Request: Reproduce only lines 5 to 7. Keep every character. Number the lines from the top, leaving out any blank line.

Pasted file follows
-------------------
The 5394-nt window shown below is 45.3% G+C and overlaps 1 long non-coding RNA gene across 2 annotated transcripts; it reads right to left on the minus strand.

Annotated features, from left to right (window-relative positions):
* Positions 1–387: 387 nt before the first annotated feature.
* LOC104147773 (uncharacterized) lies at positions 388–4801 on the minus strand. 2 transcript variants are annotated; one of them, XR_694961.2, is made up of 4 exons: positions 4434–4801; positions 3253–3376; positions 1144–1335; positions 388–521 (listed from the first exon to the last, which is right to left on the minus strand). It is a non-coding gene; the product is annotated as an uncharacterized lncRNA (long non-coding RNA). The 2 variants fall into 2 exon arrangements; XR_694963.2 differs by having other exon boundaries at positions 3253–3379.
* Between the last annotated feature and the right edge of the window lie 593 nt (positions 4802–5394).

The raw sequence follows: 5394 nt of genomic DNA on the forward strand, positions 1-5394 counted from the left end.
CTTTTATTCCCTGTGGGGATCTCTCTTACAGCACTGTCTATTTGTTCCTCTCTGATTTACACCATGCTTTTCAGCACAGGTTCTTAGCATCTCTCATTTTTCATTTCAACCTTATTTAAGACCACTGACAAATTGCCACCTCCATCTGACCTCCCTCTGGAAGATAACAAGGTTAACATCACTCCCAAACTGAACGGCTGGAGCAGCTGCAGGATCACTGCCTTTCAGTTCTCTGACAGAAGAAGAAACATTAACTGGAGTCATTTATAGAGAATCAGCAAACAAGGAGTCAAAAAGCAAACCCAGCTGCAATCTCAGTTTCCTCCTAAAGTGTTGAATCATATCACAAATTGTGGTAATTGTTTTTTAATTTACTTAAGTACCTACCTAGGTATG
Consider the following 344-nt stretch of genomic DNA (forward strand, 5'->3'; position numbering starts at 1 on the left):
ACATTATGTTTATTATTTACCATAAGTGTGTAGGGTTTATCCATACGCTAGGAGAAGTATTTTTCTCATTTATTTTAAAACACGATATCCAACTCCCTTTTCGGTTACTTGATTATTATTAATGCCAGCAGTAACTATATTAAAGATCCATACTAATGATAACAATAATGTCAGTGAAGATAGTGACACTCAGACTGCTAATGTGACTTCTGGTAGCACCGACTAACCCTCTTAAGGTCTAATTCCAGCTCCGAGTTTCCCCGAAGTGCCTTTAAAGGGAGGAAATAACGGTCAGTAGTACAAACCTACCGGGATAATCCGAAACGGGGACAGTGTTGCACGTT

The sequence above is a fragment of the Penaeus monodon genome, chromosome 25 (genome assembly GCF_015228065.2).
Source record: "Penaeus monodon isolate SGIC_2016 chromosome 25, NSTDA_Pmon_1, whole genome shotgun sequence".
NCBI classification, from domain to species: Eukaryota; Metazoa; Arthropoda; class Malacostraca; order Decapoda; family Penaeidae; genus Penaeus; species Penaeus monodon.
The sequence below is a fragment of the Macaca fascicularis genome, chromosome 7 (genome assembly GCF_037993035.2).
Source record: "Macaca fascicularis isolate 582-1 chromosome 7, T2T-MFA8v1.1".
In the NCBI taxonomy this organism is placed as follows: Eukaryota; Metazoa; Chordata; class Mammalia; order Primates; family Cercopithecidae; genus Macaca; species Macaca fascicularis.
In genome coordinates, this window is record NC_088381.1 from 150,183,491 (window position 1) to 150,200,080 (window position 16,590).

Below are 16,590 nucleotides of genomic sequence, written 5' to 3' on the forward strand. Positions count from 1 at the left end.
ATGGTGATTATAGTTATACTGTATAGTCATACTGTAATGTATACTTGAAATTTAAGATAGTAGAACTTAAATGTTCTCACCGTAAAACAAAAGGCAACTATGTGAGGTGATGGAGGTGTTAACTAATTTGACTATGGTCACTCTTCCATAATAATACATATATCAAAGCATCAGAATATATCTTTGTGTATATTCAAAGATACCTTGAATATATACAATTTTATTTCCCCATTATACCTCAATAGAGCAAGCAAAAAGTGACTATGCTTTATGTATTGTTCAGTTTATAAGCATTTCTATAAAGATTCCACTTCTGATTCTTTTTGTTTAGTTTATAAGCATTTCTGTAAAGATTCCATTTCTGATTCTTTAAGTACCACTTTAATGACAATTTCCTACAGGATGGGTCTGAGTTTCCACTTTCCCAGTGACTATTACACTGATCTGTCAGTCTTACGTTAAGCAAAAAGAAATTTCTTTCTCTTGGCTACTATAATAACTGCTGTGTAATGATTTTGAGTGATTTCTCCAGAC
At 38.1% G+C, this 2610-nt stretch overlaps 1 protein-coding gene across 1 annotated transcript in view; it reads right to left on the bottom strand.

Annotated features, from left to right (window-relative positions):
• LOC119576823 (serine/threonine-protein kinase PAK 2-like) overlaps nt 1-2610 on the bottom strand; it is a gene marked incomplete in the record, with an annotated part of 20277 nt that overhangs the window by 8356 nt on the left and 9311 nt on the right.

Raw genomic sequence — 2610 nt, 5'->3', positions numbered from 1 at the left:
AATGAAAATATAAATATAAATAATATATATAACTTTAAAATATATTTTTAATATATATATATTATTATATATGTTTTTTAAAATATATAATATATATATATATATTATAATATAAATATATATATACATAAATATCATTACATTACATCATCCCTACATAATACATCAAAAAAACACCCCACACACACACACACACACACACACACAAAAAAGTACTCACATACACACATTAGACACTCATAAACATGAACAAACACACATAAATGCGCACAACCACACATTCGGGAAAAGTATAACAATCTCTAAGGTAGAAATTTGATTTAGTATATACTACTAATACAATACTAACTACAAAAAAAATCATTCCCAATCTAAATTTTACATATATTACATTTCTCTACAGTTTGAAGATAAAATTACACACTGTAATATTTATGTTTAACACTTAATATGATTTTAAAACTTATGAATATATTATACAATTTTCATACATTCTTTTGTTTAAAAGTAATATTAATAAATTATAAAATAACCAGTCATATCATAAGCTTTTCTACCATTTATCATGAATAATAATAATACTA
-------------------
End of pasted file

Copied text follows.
* Between the last annotated feature and the right edge of the window lie 593 nt (positions 4802–5394).

The raw sequence follows: 5394 nt of genomic DNA on the forward strand, positions 1-5394 counted from the left end.
CTTTTATTCCCTGTGGGGATCTCTCTTACAGCACTGTCTATTTGTTCCTCTCTGATTTACACCATGCTTTTCAGCACAGGTTCTTAGCATCTCTCATTTTTCATTTCAACCTTATTTAAGACCACTGACAAATTGCCACCTCCATCTGACCTCCCTCTGGAAGATAACAAGGTTAACATCACTCCCAAACTGAACGGCTGGAGCAGCTGCAGGATCACTGCCTTTCAGTTCTCTGACAGAAGAAGAAACATTAACTGGAGTCATTTATAGAGAATCAGCAAACAAGGAGTCAAAAAGCAAACCCAGCTGCAATCTCAGTTTCCTCCTAAAGTGTTGAATCATATCACAAATTGTGGTAATTGTTTTTTAATTTACTTAAGTACCTACCTAGGTATG